Corporality and sexuality are not simply identical. Gender and sexuality are not simply identical either. To equate body and sex, and to equate gender and sex, effectively reduces human beings to non-human animals, if not to mere sexual objects.
An adequate anthropology for integral human development must be based on an integral vision of the human person and, therefore, must be based on an integral vision of gender relations. The reason is that men and women become what they are by way of relationships with other men and women, and gender relations are always crucial in this process. Racism is terrible, because it impairs human relations between people of different races. Sexism is even worse, because it impairs all human relations, in all families, in all races, in all ethnic groups, in all nations. For this reason, sexist patriarchy, as succinctly defined in Genesis 3:16, is the first and most universal consequence of "original sin."
Gender shapes the world, including the religious sphere. To this day, most religious traditions are deformed by absurd rationalizations rooted in ancient patriarchy, as evidenced by edicts such as Ordinatio Sacerdotalis. Specifically in the Catholic Church, 2000 years after the resurrection of Jesus witnessed by both male and female disciples, every conceivable rationalization is still being used to perpetuate the exclusion of women from apostolic succession. The recent eruption of the clergy sexual abuse crisis may be a "sign of the times." The time is now for all Christians to understand that the redemption included the redemption of the body and the redemption of gender relations, in the family and in all other dimensions of human life (Galatians 3:28).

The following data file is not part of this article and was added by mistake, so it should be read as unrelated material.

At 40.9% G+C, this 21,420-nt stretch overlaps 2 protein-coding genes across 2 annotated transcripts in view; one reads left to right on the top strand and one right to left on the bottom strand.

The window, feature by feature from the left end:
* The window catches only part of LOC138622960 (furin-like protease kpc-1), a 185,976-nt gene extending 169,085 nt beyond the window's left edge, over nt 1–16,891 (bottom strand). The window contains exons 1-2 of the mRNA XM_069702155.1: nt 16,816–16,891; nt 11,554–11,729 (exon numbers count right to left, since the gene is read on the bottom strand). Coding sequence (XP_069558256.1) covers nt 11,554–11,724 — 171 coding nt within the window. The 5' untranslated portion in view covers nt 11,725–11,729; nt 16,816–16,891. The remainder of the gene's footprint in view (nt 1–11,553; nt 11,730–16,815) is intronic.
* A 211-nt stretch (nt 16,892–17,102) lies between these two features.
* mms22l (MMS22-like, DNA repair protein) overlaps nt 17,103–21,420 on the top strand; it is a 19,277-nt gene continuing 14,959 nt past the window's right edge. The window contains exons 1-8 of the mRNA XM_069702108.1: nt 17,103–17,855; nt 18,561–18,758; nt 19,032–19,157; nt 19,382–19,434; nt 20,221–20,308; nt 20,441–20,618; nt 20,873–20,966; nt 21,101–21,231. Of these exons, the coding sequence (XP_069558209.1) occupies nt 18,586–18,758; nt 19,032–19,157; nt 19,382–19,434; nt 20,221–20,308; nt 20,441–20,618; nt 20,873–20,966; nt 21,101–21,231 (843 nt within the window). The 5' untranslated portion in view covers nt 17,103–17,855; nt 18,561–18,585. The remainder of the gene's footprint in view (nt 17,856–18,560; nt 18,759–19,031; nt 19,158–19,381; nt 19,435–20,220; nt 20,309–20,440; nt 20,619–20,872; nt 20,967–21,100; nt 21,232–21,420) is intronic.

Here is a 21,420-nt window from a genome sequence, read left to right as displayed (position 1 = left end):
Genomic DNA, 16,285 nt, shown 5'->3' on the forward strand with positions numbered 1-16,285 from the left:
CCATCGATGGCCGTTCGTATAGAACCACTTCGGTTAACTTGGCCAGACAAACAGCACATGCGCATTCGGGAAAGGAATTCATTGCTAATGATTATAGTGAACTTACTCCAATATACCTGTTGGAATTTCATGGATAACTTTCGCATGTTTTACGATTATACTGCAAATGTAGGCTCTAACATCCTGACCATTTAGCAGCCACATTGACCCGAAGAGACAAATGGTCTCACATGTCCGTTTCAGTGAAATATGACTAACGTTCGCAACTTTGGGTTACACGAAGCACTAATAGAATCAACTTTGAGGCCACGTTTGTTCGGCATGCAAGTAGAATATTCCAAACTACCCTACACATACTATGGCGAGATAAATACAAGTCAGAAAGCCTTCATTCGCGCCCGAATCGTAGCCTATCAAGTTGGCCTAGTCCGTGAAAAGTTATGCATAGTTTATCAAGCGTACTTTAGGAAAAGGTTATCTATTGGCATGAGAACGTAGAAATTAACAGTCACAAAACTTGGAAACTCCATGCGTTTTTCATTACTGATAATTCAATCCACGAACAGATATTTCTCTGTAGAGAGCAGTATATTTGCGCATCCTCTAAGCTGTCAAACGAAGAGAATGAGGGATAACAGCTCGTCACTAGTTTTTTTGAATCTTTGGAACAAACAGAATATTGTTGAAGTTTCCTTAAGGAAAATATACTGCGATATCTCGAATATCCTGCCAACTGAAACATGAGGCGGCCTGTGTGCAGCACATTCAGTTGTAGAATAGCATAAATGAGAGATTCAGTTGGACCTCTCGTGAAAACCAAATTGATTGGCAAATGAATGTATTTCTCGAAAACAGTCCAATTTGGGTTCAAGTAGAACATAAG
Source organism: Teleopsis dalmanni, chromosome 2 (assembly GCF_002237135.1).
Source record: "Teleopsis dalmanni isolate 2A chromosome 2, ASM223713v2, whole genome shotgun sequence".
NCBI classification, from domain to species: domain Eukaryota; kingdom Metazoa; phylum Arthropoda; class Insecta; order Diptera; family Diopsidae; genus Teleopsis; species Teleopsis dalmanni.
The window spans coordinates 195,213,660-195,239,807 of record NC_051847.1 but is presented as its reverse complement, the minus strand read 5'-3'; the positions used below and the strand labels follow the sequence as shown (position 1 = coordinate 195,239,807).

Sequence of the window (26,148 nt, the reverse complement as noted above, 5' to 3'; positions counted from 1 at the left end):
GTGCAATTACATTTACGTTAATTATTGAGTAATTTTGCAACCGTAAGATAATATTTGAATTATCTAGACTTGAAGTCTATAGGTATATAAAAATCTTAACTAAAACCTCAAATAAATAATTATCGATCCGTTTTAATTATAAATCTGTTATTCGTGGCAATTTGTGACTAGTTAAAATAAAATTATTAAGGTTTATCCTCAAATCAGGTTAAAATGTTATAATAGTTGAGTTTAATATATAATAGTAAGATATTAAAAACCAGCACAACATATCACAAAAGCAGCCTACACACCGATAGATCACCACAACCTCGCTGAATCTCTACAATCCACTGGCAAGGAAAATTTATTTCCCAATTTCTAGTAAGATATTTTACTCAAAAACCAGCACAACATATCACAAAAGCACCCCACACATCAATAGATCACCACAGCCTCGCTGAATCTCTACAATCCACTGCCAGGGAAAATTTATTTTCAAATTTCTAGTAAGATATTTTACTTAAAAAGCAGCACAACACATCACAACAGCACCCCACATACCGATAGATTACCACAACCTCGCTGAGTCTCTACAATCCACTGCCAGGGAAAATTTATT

Sex and gender can be distinguished, even though they cannot be separated. Each human person is unique, but all human beings are "of the same flesh," and the consequent "unity in diversity" is essential for healthy human relations. Natural sexuality is not the problem. The natural diversity of gender identities is not the problem. In the Catholic Church, sexist patriarchy is the problem, and sexist matriarchy would be the same problem. Integral gender relations, with gender balance in the church hierarchy, is the only way to go. Else, when it comes to issues of social/ecological justice, the church is part of the problem, not part of the solution.